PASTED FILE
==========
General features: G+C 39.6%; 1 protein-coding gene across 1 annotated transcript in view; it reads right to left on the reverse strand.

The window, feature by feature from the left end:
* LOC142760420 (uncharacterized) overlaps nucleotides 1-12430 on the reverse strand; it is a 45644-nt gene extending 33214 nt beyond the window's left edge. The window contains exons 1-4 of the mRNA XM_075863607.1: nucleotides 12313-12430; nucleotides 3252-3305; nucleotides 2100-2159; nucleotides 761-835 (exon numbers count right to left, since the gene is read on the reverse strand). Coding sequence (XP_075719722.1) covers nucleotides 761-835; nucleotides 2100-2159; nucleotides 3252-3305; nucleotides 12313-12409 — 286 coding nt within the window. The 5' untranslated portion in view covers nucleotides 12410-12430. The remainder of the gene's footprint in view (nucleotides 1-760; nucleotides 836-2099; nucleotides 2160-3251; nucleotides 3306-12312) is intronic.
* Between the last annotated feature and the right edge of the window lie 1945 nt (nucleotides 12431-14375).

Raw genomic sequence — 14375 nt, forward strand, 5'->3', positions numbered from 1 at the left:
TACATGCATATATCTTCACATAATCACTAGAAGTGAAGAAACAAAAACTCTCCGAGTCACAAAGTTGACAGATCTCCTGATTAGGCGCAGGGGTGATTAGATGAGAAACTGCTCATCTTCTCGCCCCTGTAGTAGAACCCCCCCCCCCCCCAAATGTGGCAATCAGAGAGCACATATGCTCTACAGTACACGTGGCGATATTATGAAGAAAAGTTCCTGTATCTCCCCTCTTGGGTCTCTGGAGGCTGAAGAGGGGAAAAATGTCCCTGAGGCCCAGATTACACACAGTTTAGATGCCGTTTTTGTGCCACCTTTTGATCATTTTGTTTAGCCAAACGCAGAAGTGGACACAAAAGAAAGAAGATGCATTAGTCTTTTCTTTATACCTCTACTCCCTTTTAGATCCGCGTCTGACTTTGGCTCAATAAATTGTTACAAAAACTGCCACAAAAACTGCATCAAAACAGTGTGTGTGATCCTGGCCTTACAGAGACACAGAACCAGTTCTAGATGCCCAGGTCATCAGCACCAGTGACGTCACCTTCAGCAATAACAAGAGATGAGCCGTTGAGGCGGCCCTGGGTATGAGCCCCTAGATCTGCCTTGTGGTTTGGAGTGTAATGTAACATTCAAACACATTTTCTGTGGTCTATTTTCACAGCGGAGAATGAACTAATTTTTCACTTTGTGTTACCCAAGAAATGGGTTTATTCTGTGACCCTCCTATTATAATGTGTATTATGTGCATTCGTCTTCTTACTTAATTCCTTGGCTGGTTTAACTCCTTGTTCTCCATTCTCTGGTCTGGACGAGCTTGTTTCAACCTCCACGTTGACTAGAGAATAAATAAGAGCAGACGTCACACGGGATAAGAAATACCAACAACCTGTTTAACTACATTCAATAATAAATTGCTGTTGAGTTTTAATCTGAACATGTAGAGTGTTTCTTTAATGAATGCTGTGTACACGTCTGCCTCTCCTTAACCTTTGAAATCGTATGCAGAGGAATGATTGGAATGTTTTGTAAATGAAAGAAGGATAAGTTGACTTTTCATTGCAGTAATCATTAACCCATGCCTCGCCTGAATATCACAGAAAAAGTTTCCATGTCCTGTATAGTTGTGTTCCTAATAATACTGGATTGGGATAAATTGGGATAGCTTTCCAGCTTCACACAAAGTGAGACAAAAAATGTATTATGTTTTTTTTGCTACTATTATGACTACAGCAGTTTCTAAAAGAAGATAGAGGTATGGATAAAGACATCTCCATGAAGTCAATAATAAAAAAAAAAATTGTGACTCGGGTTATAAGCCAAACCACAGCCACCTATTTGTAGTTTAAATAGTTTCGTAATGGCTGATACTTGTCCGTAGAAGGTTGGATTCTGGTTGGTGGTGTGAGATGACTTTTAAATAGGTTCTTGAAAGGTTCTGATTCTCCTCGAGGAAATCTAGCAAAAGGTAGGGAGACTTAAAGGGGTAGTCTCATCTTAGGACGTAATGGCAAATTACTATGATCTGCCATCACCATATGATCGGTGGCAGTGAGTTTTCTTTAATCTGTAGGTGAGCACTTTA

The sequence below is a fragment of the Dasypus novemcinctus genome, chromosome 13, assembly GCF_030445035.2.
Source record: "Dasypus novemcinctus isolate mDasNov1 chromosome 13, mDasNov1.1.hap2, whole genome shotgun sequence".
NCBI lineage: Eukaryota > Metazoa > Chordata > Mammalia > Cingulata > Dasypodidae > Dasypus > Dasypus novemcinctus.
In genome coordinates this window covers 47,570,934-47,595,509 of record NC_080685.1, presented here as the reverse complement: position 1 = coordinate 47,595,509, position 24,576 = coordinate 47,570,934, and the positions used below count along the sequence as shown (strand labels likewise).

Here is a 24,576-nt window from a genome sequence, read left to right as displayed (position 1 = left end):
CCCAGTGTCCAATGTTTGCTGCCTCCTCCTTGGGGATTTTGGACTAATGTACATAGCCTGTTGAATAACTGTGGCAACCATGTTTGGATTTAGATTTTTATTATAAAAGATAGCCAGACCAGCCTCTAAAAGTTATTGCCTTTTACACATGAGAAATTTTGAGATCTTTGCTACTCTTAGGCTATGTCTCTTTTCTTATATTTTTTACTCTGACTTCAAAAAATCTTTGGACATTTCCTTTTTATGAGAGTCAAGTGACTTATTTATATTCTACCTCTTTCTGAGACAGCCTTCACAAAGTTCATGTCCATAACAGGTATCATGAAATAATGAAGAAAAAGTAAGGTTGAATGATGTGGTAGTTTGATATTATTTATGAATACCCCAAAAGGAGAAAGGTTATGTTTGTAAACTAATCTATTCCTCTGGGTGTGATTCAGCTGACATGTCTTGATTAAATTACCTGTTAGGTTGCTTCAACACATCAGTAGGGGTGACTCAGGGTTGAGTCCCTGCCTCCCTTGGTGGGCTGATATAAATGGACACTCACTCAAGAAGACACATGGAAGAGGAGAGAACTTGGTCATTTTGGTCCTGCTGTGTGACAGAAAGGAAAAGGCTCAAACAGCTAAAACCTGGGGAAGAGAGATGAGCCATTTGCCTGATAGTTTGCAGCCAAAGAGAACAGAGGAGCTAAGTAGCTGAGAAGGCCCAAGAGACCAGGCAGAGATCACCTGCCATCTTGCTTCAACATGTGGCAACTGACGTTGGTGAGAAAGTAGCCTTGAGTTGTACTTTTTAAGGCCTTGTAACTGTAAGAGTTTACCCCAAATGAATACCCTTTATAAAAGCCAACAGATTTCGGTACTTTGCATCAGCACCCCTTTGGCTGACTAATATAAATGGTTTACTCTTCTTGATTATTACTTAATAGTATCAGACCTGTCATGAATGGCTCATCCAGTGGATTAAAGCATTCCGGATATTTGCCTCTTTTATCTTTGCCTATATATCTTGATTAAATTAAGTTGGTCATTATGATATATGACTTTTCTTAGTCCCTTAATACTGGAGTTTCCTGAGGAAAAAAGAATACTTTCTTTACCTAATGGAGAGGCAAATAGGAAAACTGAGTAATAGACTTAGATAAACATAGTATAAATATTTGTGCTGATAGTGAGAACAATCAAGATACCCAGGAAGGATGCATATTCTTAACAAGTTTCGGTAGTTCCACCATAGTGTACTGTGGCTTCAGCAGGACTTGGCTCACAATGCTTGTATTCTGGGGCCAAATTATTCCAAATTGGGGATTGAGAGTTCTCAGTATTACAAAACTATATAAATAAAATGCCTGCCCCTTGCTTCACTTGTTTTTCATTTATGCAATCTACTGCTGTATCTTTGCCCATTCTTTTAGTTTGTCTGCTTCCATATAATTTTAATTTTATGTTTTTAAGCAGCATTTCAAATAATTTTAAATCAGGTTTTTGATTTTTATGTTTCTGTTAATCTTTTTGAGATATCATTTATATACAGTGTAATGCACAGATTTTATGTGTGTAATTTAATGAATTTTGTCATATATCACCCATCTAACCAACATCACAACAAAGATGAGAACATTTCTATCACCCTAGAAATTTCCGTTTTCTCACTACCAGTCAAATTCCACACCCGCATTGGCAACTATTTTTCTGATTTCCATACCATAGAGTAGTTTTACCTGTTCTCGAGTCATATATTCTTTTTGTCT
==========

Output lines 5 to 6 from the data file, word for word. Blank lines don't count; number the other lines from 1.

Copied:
Raw genomic sequence — 14375 nt, forward strand, 5'->3', positions numbered from 1 at the left:
TACATGCATATATCTTCACATAATCACTAGAAGTGAAGAAACAAAAACTCTCCGAGTCACAAAGTTGACAGATCTCCTGATTAGGCGCAGGGGTGATTAGATGAGAAACTGCTCATCTTCTCGCCCCTGTAGTAGAACCCCCCCCCCCCCCAAATGTGGCAATCAGAGAGCACATATGCTCTACAGTACACGTGGCGATATTATGAAGAAAAGTTCCTGTATCTCCCCTCTTGGGTCTCTGGAGGCTGAAGAGGGGAAAAATGTCCCTGAGGCCCAGATTACACACAGTTTAGATGCCGTTTTTGTGCCACCTTTTGATCATTTTGTTTAGCCAAACGCAGAAGTGGACACAAAAGAAAGAAGATGCATTAGTCTTTTCTTTATACCTCTACTCCCTTTTAGATCCGCGTCTGACTTTGGCTCAATAAATTGTTACAAAAACTGCCACAAAAACTGCATCAAAACAGTGTGTGTGATCCTGGCCTTACAGAGACACAGAACCAGTTCTAGATGCCCAGGTCATCAGCACCAGTGACGTCACCTTCAGCAATAACAAGAGATGAGCCGTTGAGGCGGCCCTGGGTATGAGCCCCTAGATCTGCCTTGTGGTTTGGAGTGTAATGTAACATTCAAACACATTTTCTGTGGTCTATTTTCACAGCGGAGAATGAACTAATTTTTCACTTTGTGTTACCCAAGAAATGGGTTTATTCTGTGACCCTCCTATTATAATGTGTATTATGTGCATTCGTCTTCTTACTTAATTCCTTGGCTGGTTTAACTCCTTGTTCTCCATTCTCTGGTCTGGACGAGCTTGTTTCAACCTCCACGTTGACTAGAGAATAAATAAGAGCAGACGTCACACGGGATAAGAAATACCAACAACCTGTTTAACTACATTCAATAATAAATTGCTGTTGAGTTTTAATCTGAACATGTAGAGTGTTTCTTTAATGAATGCTGTGTACACGTCTGCCTCTCCTTAACCTTTGAAATCGTATGCAGAGGAATGATTGGAATGTTTTGTAAATGAAAGAAGGATAAGTTGACTTTTCATTGCAGTAATCATTAACCCATGCCTCGCCTGAATATCACAGAAAAAGTTTCCATGTCCTGTATAGTTGTGTTCCTAATAATACTGGATTGGGATAAATTGGGATAGCTTTCCAGCTTCACACAAAGTGAGACAAAAAATGTATTATGTTTTTTTTGCTACTATTATGACTACAGCAGTTTCTAAAAGAAGATAGAGGTATGGATAAAGACATCTCCATGAAGTCAATAATAAAAAAAAAAATTGTGACTCGGGTTATAAGCCAAACCACAGCCACCTATTTGTAGTTTAAATAGTTTCGTAATGGCTGATACTTGTCCGTAGAAGGTTGGATTCTGGTTGGTGGTGTGAGATGACTTTTAAATAGGTTCTTGAAAGGTTCTGATTCTCCTCGAGGAAATCTAGCAAAAGGTAGGGAGACTTAAAGGGGTAGTCTCATCTTAGGACGTAATGGCAAATTACTATGATCTGCCATCACCATATGATCGGTGGCAGTGAGTTTTCTTTAATCTGTAGGTGAGCACTTTA